• Beneficiary designations

  • Transfer on death accounts

  • Payable on death accounts


Wills and trusts are among the available options to avoid probate in California. Wills are economical upfront but won't allow your family members to avoid probate completely. The personal representative must still present the will to the California probate court to verify its validity.

Conversely, trusts are a bit trickier and pricier upfront, but they can help prevent your surviving loved ones from going through the probate process upon your death. A knowledgeable estate planning attorney can evaluate your unique situation and decide the right option that best fits your needs.


Avoiding the costly and lengthy California probate process can help fast-track the estate distribution process and save money. If you're trying to determine the right steps to take to avoid potential probate issues and expenses, you need to speak with an experienced California estate planning attorney for proper guidance and to protect your rights, assets, and loved ones.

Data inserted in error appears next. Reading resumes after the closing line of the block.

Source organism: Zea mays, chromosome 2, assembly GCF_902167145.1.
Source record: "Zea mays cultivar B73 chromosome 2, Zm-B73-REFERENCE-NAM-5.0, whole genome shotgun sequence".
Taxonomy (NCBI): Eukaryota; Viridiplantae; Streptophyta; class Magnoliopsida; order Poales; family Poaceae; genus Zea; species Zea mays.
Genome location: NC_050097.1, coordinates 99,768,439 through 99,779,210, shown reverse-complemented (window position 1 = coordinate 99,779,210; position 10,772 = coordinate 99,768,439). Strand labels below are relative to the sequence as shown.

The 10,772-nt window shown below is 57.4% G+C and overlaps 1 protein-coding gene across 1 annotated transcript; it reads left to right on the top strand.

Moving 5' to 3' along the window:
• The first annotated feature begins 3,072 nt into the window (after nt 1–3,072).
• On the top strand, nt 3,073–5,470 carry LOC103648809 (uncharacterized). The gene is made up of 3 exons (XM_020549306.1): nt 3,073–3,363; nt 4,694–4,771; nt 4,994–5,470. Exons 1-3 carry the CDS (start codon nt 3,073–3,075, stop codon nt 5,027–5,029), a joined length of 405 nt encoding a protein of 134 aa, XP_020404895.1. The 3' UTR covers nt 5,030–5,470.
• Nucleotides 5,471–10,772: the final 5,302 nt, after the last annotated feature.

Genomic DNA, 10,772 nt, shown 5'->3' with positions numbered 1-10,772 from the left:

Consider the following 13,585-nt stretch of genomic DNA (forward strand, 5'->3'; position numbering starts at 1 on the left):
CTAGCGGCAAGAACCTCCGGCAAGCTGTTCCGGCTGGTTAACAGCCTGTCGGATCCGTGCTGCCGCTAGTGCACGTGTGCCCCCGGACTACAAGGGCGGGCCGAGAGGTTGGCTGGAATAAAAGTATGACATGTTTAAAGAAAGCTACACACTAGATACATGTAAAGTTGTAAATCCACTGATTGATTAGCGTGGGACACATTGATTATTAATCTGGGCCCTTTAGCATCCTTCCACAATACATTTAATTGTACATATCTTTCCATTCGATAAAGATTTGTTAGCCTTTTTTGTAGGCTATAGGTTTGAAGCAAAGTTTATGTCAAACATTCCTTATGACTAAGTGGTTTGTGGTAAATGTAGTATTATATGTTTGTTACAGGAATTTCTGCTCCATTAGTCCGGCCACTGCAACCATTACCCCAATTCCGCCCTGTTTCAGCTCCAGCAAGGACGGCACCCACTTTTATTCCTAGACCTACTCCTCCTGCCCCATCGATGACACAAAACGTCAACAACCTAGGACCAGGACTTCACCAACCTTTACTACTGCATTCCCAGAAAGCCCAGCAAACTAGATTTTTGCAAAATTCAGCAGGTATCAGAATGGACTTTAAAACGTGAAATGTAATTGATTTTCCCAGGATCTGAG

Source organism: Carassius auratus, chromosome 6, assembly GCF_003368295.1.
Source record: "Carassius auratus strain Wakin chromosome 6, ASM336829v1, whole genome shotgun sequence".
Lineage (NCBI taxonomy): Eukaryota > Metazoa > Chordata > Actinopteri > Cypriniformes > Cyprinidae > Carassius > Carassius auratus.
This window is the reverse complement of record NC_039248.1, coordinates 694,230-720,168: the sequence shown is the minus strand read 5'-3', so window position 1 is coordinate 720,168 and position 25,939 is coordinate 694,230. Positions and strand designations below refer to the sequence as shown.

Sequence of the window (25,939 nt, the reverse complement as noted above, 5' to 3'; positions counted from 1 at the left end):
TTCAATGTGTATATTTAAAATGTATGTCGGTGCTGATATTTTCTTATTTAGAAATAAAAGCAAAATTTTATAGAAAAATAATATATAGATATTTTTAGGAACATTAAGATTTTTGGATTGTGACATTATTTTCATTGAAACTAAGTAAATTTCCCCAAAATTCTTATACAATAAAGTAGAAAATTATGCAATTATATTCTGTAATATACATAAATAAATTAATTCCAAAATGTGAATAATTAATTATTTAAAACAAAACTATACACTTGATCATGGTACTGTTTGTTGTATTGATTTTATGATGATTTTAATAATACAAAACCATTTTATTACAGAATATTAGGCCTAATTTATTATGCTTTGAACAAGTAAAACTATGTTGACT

At The Orantes Law Firm, we are dedicated to guiding clients through the complexities of estate planning and administration. As your representation, we can review the circumstances surrounding your unique situation and help you understand your possible legal options to avoid probate. We can also help you update existing wills or trusts. We will offer you the comprehensive guidance you need to avoid the whole probate process and make informed decisions.

Contact us at The Orantes Law Firm today to schedule a one-on-one case assessment. We proudly serve clients throughout Los Angeles County, Orange County, Los Angeles, and Irvine, California.